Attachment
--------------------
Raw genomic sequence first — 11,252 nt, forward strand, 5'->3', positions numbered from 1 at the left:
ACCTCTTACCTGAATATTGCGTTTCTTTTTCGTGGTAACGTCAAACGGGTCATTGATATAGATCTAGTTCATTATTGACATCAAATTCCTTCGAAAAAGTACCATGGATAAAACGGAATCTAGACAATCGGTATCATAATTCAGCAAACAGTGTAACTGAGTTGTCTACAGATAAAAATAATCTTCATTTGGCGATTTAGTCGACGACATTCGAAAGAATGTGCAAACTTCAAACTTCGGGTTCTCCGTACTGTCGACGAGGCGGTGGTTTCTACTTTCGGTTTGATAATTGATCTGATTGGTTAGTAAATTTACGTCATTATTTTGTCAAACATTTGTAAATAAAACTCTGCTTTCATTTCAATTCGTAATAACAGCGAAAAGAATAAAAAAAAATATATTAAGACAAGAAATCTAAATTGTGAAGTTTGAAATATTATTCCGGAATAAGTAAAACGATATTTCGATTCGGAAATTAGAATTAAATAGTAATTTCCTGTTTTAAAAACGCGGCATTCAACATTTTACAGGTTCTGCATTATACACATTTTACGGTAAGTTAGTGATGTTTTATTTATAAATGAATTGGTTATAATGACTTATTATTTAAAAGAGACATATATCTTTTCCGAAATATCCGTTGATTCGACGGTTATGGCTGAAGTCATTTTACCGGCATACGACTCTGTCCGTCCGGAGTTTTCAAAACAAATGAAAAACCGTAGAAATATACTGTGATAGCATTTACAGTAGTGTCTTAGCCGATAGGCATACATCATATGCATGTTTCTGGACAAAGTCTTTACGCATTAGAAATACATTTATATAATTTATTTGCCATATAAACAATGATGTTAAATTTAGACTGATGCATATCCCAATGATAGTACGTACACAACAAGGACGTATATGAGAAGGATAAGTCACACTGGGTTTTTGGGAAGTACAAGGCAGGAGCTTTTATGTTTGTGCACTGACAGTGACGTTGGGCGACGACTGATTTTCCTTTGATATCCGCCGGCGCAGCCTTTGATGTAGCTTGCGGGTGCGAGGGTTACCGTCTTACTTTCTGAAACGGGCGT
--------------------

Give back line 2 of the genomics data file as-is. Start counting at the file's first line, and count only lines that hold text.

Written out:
ACCTCTTACCTGAATATTGCGTTTCTTTTTCGTGGTAACGTCAAACGGGTCATTGATATAGATCTAGTTCATTATTGACATCAAATTCCTTCGAAAAAGTACCATGGATAAAACGGAATCTAGACAATCGGTATCATAATTCAGCAAACAGTGTAACTGAGTTGTCTACAGATAAAAATAATCTTCATTTGGCGATTTAGTCGACGACATTCGAAAGAATGTGCAAACTTCAAACTTCGGGTTCTCCGTACTGTCGACGAGGCGGTGGTTTCTACTTTCGGTTTGATAATTGATCTGATTGGTTAGTAAATTTACGTCATTATTTTGTCAAACATTTGTAAATAAAACTCTGCTTTCATTTCAATTCGTAATAACAGCGAAAAGAATAAAAAAAAATATATTAAGACAAGAAATCTAAATTGTGAAGTTTGAAATATTATTCCGGAATAAGTAAAACGATATTTCGATTCGGAAATTAGAATTAAATAGTAATTTCCTGTTTTAAAAACGCGGCATTCAACATTTTACAGGTTCTGCATTATACACATTTTACGGTAAGTTAGTGATGTTTTATTTATAAATGAATTGGTTATAATGACTTATTATTTAAAAGAGACATATATCTTTTCCGAAATATCCGTTGATTCGACGGTTATGGCTGAAGTCATTTTACCGGCATACGACTCTGTCCGTCCGGAGTTTTCAAAACAAATGAAAAACCGTAGAAATATACTGTGATAGCATTTACAGTAGTGTCTTAGCCGATAGGCATACATCATATGCATGTTTCTGGACAAAGTCTTTACGCATTAGAAATACATTTATATAATTTATTTGCCATATAAACAATGATGTTAAATTTAGACTGATGCATATCCCAATGATAGTACGTACACAACAAGGACGTATATGAGAAGGATAAGTCACACTGGGTTTTTGGGAAGTACAAGGCAGGAGCTTTTATGTTTGTGCACTGACAGTGACGTTGGGCGACGACTGATTTTCCTTTGATATCCGCCGGCGCAGCCTTTGATGTAGCTTGCGGGTGCGAGGGTTACCGTCTTACTTTCTGAAACGGGCGT